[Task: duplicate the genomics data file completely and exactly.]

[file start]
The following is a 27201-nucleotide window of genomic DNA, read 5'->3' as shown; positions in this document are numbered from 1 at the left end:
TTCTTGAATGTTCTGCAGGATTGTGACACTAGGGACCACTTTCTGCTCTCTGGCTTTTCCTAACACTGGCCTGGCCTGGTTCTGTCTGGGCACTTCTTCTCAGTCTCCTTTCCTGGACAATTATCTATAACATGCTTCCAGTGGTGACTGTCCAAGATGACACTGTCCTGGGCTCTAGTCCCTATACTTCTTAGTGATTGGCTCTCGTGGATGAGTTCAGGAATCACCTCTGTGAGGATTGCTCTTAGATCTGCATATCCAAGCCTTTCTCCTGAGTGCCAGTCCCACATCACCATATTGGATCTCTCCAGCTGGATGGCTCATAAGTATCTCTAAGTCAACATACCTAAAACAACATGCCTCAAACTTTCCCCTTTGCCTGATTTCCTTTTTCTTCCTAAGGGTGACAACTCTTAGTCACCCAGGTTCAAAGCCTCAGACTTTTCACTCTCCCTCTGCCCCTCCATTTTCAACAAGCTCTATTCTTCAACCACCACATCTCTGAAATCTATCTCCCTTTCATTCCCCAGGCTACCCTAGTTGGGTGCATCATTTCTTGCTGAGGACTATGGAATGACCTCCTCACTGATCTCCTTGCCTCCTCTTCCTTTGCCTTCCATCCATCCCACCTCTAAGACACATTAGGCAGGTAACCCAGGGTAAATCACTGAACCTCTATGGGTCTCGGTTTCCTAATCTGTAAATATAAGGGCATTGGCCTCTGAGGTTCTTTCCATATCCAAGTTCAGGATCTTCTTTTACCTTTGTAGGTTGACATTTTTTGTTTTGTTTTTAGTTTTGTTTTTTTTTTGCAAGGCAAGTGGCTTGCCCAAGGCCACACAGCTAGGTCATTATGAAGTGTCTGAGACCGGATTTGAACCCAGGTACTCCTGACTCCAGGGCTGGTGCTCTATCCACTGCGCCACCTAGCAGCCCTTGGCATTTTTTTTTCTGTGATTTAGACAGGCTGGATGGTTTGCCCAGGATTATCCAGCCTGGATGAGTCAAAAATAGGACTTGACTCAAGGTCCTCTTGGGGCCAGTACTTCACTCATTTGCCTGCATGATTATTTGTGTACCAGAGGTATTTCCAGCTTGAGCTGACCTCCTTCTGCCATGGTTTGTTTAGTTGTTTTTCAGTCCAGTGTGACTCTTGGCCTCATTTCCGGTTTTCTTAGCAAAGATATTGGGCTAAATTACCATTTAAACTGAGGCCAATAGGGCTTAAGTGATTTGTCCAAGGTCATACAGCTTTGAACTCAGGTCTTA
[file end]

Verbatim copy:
The following is a 27201-nucleotide window of genomic DNA, read 5'->3' as shown; positions in this document are numbered from 1 at the left end:
TTCTTGAATGTTCTGCAGGATTGTGACACTAGGGACCACTTTCTGCTCTCTGGCTTTTCCTAACACTGGCCTGGCCTGGTTCTGTCTGGGCACTTCTTCTCAGTCTCCTTTCCTGGACAATTATCTATAACATGCTTCCAGTGGTGACTGTCCAAGATGACACTGTCCTGGGCTCTAGTCCCTATACTTCTTAGTGATTGGCTCTCGTGGATGAGTTCAGGAATCACCTCTGTGAGGATTGCTCTTAGATCTGCATATCCAAGCCTTTCTCCTGAGTGCCAGTCCCACATCACCATATTGGATCTCTCCAGCTGGATGGCTCATAAGTATCTCTAAGTCAACATACCTAAAACAACATGCCTCAAACTTTCCCCTTTGCCTGATTTCCTTTTTCTTCCTAAGGGTGACAACTCTTAGTCACCCAGGTTCAAAGCCTCAGACTTTTCACTCTCCCTCTGCCCCTCCATTTTCAACAAGCTCTATTCTTCAACCACCACATCTCTGAAATCTATCTCCCTTTCATTCCCCAGGCTACCCTAGTTGGGTGCATCATTTCTTGCTGAGGACTATGGAATGACCTCCTCACTGATCTCCTTGCCTCCTCTTCCTTTGCCTTCCATCCATCCCACCTCTAAGACACATTAGGCAGGTAACCCAGGGTAAATCACTGAACCTCTATGGGTCTCGGTTTCCTAATCTGTAAATATAAGGGCATTGGCCTCTGAGGTTCTTTCCATATCCAAGTTCAGGATCTTCTTTTACCTTTGTAGGTTGACATTTTTTGTTTTGTTTTTAGTTTTGTTTTTTTTTTGCAAGGCAAGTGGCTTGCCCAAGGCCACACAGCTAGGTCATTATGAAGTGTCTGAGACCGGATTTGAACCCAGGTACTCCTGACTCCAGGGCTGGTGCTCTATCCACTGCGCCACCTAGCAGCCCTTGGCATTTTTTTTTCTGTGATTTAGACAGGCTGGATGGTTTGCCCAGGATTATCCAGCCTGGATGAGTCAAAAATAGGACTTGACTCAAGGTCCTCTTGGGGCCAGTACTTCACTCATTTGCCTGCATGATTATTTGTGTACCAGAGGTATTTCCAGCTTGAGCTGACCTCCTTCTGCCATGGTTTGTTTAGTTGTTTTTCAGTCCAGTGTGACTCTTGGCCTCATTTCCGGTTTTCTTAGCAAAGATATTGGGCTAAATTACCATTTAAACTGAGGCCAATAGGGCTTAAGTGATTTGTCCAAGGTCATACAGCTTTGAACTCAGGTCTTA